Alexandria cycad (Encephalartos arenarius)

Alexandria cycad
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Alexandria cycad fact file

Alexandria cycad description

GenusEncephalartos (1)

The Alexandria cycad is a member of an ancient plant group, the cycads, which flourished over 150 million years ago alongside the dinosaurs. Today, there are only around 300 living species of cycad, occupying a small fraction of the group’s former range (4) (5) (6). One of the most attractive of the South African cycad species is the Alexandria cycad, a multi-stemmed, medium-sized plant, with numerous grey-green leaves that recurve towards the tips (2) (6) (7) (8). Although the stems may grow up to two metres long, they are usually partially concealed by sand and leaf mould. As with all cycads, the male and female cones of this species, which are both light green at maturity, are borne on separate plants (2) (8). In addition to the common green leaved form, there is a rarer and smaller blue-leaved form that occurs in a small number of localities (2) (7) (8).

Stem height: 1 - 2 m (2)

Alexandria cycad biology

Cycads are long-lived, slow growing plants that always occur as individual male or female plants (6) (7). There is no way of determining the sex of a cycad until it begins to produce its first cone (7). For a long time cycads were thought, like cone-producing conifers, to be entirely wind pollinated (9). However, studies now suggest that the vast majority, if not all cycads, are actually pollinated by insects or more specifically weevils (6) (7) (9). To attract pollinators, male and female cones produce powerful odours, usually in the early morning or evening (7). Travelling between the sexes, the weevils pollinate the plants by inadvertently transferring pollen from the male cones to the receptive ovules of the female cones (7) (10).

The seeds produced by cycads are large and have a fleshy outer coat, but are relatively short-lived and vulnerable to desiccation. The fleshy outer layer is desirable to a range of animals such as birds, rodents and bats, depending on the species of cycad and region it occupies. However, with any luck the unpalatable seed is discarded some distance away from the parent plant in a hospitable environment in which to germinate (6).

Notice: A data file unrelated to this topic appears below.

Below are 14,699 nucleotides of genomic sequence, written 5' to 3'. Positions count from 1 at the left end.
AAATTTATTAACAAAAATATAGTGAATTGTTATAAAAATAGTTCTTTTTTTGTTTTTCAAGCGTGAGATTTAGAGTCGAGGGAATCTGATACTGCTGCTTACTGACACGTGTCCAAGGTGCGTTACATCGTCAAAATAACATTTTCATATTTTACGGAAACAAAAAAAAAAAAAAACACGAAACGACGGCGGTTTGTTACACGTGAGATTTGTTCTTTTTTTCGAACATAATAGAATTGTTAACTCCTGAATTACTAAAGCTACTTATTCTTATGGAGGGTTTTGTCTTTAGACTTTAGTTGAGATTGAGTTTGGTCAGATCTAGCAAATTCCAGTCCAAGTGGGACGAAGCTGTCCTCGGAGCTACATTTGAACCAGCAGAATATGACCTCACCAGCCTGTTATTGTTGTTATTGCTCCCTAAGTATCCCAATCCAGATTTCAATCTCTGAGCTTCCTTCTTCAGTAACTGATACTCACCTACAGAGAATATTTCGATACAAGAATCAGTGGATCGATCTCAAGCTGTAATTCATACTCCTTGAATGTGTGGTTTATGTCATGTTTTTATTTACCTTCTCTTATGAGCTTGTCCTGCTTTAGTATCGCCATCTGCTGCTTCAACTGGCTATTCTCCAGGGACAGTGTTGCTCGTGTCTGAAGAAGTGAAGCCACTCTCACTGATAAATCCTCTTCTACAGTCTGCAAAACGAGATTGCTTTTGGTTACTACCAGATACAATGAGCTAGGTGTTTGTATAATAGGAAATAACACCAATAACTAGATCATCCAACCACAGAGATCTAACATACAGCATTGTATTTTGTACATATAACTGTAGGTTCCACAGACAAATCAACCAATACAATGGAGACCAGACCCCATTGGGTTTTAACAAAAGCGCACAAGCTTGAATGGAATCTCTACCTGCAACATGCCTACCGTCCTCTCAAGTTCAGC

Alexandria cycad range

The Alexandria cycad is restricted to the Alexandria area in the Eastern Cape, South Africa (2) (6) (8).


Alexandria cycad habitat

Typically grows on sand dunes, within dense mixed shrubland and coastal forest (6) (8).


Alexandria cycad status

Classified as Endangered (EN) on the IUCN Red List (1) and listed on Appendix I of CITES (3).

IUCN Red List species status – Endangered


Alexandria cycad threats

Although it was once plentiful across its range, the Alexandria cycad is now relatively rare in the wild, with a population size of just 850 to 1,500 mature individuals (1) (2) (7) (8). Although clearance of habitat for farming was the main cause of its decline in the early 20th century, in more recent times, large numbers of this species have been removed by collectors (7) (8).


Alexandria cycad conservation

There are not known to be any specific conservation measures in place for the Alexandria cycad, but it is listed on Appendix I of CITES, which permits trade only under exceptional circumstances (3).


Find out more

For further information on the Alexandria cycad and the conservation of cycads in South Africa see:



This information is awaiting authentication by a species expert, and will be updated as soon as possible. If you are able to help please contact:


The beginning of growth, usually following a period of dormancy and in response to favourable conditions. For example, the sprouting of a seedling from a seed.
A structure within the female reproductive organs of plants that contains eggs and when fertilized by pollen, develops into seeds
To transfer pollen grains from the stamen (male part of a flower) to the stigma (female part of a flower) of a flowering plant. This usually leads to fertilisation, the development of seeds and, eventually, a new plant.
Animals that in the act of visiting a plant's flowers transfer pollen grains from the stamen (male part of a flower) to the stigma (female part of a flower) of a flowering plant. This usually leads to fertilisation, the development of seeds and, eventually, a new plant


  1. IUCN Red List (October, 2009)
  2. PlantZAfrica (October, 2009)
  3. CITES (October, 2009)
  4. Donaldson, J.S. (2003) Cycads, status survey and conservation action plan. IUCN/SSC-Cycad Specialist Group. IUCN, Gland, Switzerland.
  5. Royal Botanic Gardens, Kew (October, 2009)
  6. The Cycad Pages (October, 2009)
  7. Whitelock, L.M. (2002) The Cycads. Timber Press, Portland, Oregon.
  8. The Cycad Society of South Africa (October, 2009)
  9. Jolivet, P. (2005) Cycads and beetles: recent views on pollination. The Cycad Newsletter, 28: 3 - 7.
  10. Donaldson, J.S. (1997) Is there a floral parasite mutualism in cycad pollination? The pollination biology of Encephalartos villosus (Zamiaceae). American Journal of Botany, 84: 1398 - 1406.

Image credit

Alexandria cycad  
Alexandria cycad

© Palmbob / Geoff Stein

Palmbob / Geoff Stein


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